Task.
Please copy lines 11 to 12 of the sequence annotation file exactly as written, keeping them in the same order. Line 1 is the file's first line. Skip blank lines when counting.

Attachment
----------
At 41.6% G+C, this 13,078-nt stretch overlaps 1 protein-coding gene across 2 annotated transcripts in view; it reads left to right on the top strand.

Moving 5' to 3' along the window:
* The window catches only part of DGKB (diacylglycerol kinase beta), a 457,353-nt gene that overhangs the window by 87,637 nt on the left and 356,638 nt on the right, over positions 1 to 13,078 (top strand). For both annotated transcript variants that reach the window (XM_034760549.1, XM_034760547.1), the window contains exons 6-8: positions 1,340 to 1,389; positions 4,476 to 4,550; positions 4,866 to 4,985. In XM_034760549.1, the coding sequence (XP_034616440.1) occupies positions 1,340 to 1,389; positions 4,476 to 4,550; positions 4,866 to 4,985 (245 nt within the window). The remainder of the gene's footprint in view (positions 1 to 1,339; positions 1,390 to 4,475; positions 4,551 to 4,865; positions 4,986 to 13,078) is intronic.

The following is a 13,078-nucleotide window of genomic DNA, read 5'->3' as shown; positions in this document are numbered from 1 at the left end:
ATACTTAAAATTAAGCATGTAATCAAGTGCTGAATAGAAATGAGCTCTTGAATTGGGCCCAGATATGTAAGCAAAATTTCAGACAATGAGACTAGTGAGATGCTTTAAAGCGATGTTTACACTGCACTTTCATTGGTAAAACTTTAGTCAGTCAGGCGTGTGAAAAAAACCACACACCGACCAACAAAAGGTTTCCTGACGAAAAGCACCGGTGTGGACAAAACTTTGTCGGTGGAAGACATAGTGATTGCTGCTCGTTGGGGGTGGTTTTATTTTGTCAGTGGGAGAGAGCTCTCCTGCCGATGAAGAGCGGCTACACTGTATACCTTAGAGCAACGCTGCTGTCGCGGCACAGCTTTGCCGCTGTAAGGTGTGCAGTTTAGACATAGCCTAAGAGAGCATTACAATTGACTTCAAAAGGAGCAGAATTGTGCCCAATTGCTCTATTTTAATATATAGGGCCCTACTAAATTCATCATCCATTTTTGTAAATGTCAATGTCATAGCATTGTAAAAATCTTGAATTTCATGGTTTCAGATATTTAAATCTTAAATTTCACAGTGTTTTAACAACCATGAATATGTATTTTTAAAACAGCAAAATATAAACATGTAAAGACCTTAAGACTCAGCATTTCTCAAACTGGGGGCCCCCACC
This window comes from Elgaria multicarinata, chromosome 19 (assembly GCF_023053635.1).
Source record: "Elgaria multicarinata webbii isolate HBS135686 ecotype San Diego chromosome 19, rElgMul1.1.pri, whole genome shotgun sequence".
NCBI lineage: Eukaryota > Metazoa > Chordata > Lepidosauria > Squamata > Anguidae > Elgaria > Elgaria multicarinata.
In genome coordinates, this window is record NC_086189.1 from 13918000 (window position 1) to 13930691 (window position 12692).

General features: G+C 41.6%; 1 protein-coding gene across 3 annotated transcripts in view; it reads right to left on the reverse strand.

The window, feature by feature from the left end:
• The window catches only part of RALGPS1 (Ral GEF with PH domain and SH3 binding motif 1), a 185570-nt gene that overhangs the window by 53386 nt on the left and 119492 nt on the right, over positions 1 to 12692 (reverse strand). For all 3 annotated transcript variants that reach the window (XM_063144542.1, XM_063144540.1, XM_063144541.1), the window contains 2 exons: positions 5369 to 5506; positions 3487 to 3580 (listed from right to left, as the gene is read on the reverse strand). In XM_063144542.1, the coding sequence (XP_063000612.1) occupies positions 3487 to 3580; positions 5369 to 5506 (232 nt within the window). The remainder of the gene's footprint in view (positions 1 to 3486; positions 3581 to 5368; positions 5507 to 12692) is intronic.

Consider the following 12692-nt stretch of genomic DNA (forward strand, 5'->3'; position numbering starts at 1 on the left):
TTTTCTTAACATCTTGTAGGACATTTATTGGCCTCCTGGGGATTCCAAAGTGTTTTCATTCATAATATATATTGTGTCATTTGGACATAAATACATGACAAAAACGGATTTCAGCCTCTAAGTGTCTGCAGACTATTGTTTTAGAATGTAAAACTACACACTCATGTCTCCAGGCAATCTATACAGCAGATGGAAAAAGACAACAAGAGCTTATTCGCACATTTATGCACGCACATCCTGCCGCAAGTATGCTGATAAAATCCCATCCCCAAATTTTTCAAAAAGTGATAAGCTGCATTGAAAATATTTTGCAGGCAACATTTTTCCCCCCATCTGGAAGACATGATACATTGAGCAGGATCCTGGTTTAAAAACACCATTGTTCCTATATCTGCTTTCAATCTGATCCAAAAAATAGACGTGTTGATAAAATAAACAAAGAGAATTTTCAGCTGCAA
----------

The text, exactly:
The window, feature by feature from the left end:
• The window catches only part of RALGPS1 (Ral GEF with PH domain and SH3 binding motif 1), a 185570-nt gene that overhangs the window by 53386 nt on the left and 119492 nt on the right, over positions 1 to 12692 (reverse strand). For all 3 annotated transcript variants that reach the window (XM_063144542.1, XM_063144540.1, XM_063144541.1), the window contains 2 exons: positions 5369 to 5506; positions 3487 to 3580 (listed from right to left, as the gene is read on the reverse strand). In XM_063144542.1, the coding sequence (XP_063000612.1) occupies positions 3487 to 3580; positions 5369 to 5506 (232 nt within the window). The remainder of the gene's footprint in view (positions 1 to 3486; positions 3581 to 5368; positions 5507 to 12692) is intronic.